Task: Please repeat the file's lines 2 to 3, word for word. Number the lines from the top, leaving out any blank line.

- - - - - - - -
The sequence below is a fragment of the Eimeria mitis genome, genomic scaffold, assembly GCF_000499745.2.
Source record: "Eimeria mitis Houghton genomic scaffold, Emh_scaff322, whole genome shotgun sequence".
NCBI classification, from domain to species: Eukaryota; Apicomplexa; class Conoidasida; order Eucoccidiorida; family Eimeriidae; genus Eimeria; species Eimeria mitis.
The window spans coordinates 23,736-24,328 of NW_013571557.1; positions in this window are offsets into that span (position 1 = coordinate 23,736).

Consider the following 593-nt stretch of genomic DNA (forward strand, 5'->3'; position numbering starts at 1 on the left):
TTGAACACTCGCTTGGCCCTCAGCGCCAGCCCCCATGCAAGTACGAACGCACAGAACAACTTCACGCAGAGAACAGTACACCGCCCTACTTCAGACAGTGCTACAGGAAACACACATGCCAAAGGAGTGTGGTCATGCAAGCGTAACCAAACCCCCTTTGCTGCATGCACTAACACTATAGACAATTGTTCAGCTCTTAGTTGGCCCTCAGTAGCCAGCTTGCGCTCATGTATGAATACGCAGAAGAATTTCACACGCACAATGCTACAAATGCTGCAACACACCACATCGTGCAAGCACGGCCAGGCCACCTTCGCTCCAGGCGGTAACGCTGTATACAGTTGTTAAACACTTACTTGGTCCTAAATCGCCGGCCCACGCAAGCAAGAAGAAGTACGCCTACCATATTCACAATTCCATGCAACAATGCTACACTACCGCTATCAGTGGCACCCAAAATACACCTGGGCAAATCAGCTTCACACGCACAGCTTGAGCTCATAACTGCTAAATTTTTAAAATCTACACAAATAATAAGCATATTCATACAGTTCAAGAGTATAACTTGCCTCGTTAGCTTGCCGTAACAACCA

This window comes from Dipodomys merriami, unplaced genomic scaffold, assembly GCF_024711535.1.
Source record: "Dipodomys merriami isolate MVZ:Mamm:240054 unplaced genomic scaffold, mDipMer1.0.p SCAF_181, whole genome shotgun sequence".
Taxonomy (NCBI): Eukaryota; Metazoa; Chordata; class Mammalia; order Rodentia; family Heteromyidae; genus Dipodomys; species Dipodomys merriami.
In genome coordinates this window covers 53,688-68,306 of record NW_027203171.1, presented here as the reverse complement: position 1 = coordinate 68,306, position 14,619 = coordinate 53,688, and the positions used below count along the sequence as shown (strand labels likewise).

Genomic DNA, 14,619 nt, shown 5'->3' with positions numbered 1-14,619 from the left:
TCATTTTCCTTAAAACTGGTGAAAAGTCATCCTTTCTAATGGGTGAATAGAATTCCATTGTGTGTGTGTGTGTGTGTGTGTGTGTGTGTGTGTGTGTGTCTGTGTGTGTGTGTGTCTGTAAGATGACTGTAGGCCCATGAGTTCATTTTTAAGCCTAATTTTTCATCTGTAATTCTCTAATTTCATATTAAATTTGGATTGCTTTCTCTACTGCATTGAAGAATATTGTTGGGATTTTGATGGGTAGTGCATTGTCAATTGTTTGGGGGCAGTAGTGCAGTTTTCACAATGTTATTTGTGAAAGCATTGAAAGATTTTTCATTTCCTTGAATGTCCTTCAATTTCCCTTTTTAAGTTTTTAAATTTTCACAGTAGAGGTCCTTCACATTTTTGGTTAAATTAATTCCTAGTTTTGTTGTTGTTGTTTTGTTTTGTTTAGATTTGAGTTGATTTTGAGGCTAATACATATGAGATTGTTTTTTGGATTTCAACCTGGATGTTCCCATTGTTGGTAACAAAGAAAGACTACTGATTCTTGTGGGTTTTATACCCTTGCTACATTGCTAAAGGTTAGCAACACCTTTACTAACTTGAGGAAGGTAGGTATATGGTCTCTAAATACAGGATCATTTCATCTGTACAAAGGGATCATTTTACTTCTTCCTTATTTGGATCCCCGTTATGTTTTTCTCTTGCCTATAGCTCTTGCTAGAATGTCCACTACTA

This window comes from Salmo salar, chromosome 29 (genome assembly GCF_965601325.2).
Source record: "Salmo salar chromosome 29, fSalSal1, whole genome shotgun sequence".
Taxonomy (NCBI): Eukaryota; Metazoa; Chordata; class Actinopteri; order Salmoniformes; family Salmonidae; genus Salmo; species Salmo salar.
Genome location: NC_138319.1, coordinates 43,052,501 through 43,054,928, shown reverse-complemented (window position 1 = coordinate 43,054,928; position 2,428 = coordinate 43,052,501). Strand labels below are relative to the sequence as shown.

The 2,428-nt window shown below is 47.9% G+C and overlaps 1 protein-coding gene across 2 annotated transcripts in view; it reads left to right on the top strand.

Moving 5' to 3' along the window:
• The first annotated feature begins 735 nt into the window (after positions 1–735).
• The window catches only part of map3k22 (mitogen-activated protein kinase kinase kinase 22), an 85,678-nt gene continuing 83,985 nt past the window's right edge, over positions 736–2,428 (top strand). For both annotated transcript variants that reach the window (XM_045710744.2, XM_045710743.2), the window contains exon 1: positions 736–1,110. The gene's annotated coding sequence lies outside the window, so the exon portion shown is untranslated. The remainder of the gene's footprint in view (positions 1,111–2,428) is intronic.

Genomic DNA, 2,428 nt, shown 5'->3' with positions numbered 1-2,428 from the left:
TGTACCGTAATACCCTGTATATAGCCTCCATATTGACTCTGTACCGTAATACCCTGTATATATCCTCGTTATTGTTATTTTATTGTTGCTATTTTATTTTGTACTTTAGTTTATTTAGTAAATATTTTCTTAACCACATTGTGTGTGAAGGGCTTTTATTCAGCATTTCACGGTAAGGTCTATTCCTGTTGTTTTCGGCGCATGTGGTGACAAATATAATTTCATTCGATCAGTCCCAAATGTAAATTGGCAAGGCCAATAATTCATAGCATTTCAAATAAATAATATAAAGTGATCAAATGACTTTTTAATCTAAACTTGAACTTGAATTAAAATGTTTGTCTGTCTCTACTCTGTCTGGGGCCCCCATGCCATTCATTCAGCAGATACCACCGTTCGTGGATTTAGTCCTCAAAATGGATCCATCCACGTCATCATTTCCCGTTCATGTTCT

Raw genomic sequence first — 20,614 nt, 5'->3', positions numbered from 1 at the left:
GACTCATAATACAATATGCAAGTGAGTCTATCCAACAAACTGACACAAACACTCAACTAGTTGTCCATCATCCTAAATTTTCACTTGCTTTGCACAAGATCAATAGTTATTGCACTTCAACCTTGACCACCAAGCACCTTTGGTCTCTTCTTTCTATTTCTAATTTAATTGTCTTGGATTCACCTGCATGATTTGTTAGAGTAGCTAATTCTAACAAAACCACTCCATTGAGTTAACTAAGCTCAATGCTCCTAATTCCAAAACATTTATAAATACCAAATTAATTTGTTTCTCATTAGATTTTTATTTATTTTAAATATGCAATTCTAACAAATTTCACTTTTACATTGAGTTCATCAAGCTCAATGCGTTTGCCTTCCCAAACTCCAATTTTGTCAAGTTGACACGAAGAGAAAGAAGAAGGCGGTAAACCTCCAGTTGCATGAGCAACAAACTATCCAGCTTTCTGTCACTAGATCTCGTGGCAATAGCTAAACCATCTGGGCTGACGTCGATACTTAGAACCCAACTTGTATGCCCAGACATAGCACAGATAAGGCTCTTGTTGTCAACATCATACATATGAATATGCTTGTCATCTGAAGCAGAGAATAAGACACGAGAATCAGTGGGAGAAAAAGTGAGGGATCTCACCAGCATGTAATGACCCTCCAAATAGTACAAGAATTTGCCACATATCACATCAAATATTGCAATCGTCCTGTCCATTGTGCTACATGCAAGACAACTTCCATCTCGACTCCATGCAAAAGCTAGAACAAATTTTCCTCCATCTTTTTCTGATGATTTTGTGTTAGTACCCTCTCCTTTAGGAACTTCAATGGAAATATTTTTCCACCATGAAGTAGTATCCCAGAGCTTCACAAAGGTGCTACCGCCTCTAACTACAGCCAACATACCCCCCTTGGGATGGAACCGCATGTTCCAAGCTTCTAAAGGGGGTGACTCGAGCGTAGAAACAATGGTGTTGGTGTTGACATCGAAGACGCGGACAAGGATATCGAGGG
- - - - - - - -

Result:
Source record: "Eimeria mitis Houghton genomic scaffold, Emh_scaff322, whole genome shotgun sequence".
NCBI classification, from domain to species: Eukaryota; Apicomplexa; class Conoidasida; order Eucoccidiorida; family Eimeriidae; genus Eimeria; species Eimeria mitis.